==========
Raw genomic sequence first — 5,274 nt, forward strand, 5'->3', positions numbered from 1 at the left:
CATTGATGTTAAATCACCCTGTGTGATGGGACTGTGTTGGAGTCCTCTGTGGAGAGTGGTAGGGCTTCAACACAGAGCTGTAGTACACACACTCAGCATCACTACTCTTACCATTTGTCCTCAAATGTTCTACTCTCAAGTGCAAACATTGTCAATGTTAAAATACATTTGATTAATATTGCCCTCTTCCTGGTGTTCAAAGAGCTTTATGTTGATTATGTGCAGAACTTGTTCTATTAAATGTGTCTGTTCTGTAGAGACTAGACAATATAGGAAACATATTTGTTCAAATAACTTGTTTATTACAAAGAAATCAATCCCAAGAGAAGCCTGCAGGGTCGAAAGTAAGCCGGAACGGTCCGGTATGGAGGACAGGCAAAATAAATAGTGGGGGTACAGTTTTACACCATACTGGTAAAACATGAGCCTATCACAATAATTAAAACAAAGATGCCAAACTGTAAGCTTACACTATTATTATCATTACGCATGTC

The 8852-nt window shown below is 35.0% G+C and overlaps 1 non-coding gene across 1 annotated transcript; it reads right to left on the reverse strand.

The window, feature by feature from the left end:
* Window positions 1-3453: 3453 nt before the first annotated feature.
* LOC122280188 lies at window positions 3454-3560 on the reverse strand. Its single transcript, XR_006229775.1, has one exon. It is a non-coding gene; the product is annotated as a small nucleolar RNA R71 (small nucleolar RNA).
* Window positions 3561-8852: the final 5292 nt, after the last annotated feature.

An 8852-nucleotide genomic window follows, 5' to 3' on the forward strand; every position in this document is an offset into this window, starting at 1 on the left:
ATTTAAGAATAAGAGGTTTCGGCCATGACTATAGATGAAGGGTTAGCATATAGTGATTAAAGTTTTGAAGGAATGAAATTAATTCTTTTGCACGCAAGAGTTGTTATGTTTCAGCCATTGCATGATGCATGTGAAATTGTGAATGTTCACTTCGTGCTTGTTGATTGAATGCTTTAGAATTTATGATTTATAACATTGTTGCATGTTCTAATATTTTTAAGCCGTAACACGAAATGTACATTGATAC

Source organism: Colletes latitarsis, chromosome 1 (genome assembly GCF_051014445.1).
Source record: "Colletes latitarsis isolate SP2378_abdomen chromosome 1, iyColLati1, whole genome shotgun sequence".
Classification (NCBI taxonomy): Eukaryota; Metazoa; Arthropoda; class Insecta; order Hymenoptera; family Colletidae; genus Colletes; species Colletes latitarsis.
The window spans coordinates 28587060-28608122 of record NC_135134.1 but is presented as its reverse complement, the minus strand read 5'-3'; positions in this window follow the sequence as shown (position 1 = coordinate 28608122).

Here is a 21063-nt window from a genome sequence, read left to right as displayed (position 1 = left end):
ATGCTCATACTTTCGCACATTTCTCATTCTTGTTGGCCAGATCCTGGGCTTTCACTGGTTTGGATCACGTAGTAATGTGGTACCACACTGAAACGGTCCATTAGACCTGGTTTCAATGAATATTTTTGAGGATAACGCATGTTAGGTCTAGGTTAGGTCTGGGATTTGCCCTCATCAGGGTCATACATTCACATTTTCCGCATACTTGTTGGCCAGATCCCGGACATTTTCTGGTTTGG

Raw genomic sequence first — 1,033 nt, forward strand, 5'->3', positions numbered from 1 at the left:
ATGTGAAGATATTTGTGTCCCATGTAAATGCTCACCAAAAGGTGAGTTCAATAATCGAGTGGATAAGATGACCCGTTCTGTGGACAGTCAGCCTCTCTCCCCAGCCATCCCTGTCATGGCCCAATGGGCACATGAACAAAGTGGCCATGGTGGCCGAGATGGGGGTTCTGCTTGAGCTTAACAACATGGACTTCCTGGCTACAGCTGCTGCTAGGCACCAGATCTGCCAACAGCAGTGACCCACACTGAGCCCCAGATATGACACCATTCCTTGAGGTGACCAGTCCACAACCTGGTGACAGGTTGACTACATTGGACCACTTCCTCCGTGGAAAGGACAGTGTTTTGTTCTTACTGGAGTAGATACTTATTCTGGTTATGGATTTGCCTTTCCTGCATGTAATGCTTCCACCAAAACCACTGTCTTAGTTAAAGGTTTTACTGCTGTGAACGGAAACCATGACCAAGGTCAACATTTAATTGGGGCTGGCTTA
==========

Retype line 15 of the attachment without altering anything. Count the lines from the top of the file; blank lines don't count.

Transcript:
ATGCTCATACTTTCGCACATTTCTCATTCTTGTTGGCCAGATCCTGGGCTTTCACTGGTTTGGATCACGTAGTAATGTGGTACCACACTGAAACGGTCCATTAGACCTGGTTTCAATGAATATTTTTGAGGATAACGCATGTTAGGTCTAGGTTAGGTCTGGGATTTGCCCTCATCAGGGTCATACATTCACATTTTCCGCATACTTGTTGGCCAGATCCCGGACATTTTCTGGTTTGG